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Sirens overhead – A look at Texas City’s emergency notification systems

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By Travis Gumphrey

SIRENS ARE a familiar sound every Wednesday at noon in Texas City.
There usually isn’t an emergency, but city emergency manager Derek Duckett wants the public to know what to do if there is one.
“The sirens are used in conjunction with our emergency notification system,” he said. “We do not always use the sirens for every incident, but we will always use the emergency notification system.”
Duckett said that when the sirens sound, emergency notifications will go out simultaneously to give more detail as to what the incident is and what citizens should do.
When the sirens, left, sound, the public should tune to 530 AM radio for current information on the emergency, or tune to channel 16 on their cable television stations for the most current information as it becomes available. The public is also encouraged to use any major television station in the Houston area for updates. Emergency situations are constantly changing and up-to-date information can be obtained by using these stations as they often have live broadcasts of emergency events.
Additionally, a telephone ring-down system alerts the public at home with a recorded message of emergencies. According to the city’s emergency management website, about 2,600 homes may be notified in less than ten minutes.
“We really encourage every citizen to sign up for the notifications,” Duckett said. “Every phone of every family member, emails, texts and our social media sites.”
He said that citizens can sign up for the notifications by going online to texas-city-tx.org and clicking on the Emergency Notifications button or by calling the city at 409-948-3111 and providing their information.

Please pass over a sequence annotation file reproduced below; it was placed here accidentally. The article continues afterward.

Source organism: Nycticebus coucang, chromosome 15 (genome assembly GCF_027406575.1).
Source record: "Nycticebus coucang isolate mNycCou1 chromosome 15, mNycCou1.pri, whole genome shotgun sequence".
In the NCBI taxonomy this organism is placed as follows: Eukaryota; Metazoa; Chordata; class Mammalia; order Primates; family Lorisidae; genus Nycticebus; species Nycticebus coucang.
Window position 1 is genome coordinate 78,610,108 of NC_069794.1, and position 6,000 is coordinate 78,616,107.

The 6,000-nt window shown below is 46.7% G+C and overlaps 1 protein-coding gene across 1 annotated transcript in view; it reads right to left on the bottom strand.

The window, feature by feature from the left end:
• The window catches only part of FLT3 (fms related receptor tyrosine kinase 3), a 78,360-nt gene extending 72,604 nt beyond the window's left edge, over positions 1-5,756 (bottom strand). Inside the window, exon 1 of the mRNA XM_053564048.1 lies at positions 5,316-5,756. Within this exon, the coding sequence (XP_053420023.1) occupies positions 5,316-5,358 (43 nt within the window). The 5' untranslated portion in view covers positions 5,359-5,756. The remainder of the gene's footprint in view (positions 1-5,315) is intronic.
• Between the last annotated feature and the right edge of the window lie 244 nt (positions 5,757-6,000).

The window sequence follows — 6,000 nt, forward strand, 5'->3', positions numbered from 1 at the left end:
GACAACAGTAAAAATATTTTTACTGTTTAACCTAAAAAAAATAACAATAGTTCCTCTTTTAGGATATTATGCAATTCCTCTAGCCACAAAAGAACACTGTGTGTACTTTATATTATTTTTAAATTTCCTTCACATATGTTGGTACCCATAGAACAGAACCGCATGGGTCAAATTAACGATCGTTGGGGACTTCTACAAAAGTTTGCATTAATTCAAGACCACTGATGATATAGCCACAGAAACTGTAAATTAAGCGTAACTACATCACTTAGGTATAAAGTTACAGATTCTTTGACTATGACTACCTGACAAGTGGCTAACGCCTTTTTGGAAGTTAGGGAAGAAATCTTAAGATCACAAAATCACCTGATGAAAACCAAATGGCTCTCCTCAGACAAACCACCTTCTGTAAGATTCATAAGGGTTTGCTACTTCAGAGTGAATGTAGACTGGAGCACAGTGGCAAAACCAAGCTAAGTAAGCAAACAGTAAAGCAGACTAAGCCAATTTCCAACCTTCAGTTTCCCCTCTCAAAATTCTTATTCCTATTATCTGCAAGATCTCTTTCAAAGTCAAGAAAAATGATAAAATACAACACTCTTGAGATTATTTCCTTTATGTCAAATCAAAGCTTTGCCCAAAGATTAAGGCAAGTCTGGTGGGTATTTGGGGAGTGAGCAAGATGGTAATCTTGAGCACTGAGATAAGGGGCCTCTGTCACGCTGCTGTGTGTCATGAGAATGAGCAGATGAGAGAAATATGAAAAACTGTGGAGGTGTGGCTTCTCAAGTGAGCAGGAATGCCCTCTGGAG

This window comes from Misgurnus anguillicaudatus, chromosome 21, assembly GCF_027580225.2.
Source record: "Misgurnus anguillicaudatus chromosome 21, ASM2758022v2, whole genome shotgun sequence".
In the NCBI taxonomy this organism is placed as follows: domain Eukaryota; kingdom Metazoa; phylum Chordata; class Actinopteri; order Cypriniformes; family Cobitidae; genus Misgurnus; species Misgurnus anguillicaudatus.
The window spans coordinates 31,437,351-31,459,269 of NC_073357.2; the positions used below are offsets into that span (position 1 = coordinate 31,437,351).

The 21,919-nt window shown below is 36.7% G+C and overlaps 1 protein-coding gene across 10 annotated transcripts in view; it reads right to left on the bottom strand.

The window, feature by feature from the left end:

“The information is not shared or used for any other purpose,” he said.
The emergency siren system consists of 16 siren alerts in Texas City and La Marque. Dangers may be a chemical spill, accidental chemical release or weather related situations like tornadoes.
There are four levels of incident management and response that the public should be aware of.
Level I is when an incident has occurred and can be controlled by facility personnel. The situation is under control in Level I.
Level II is when an incident has occurred and the situation is not under control but it is confined. These incidences are confined to a small area or to a fixed-site and do not pose threats of spreading to a larger area or off-site.
Level III is an incident that is not under control and protective action may be necessary for the surrounding or offsite areas. The emergency operations center is then activated, the siren warning is given to the public, and radio and television stations begin status updates on the situation.
Level IV is when an incident has a occurred and the situation is not under control. Actions by more than first responders or facility personnel are necessary. Level IV situations are usually incidents involving a severe hazard or a large area which poses an extreme threat to life and property and will probably require an evacuation; or an incident requiring the expertise and resources of outside agencies.
The emergency operations center is activated when the mayor deems it necessary or a level III incident occurs. All necessary resources meet in the EOC to manage resources and assist the public and to manage the situation by deploying personnel to areas that need aid.
The sirens come in a high-low tone and is a signal that residents should go indoors and find shelter until the all-clear is given. While indoors citizens should shut all windows and doors, turn off the air conditioning, stay off the telephone and stay tuned to a news source for information.
The all-clear siren is a single continuous tone.
Currently, the city is in the process of replacing the siren system as the current is nearing the end of its life expectancy.
The current system will stay in place until new options are put in. Residents will be informed any changes made to the system as they occur to better keep the public informed and safe.

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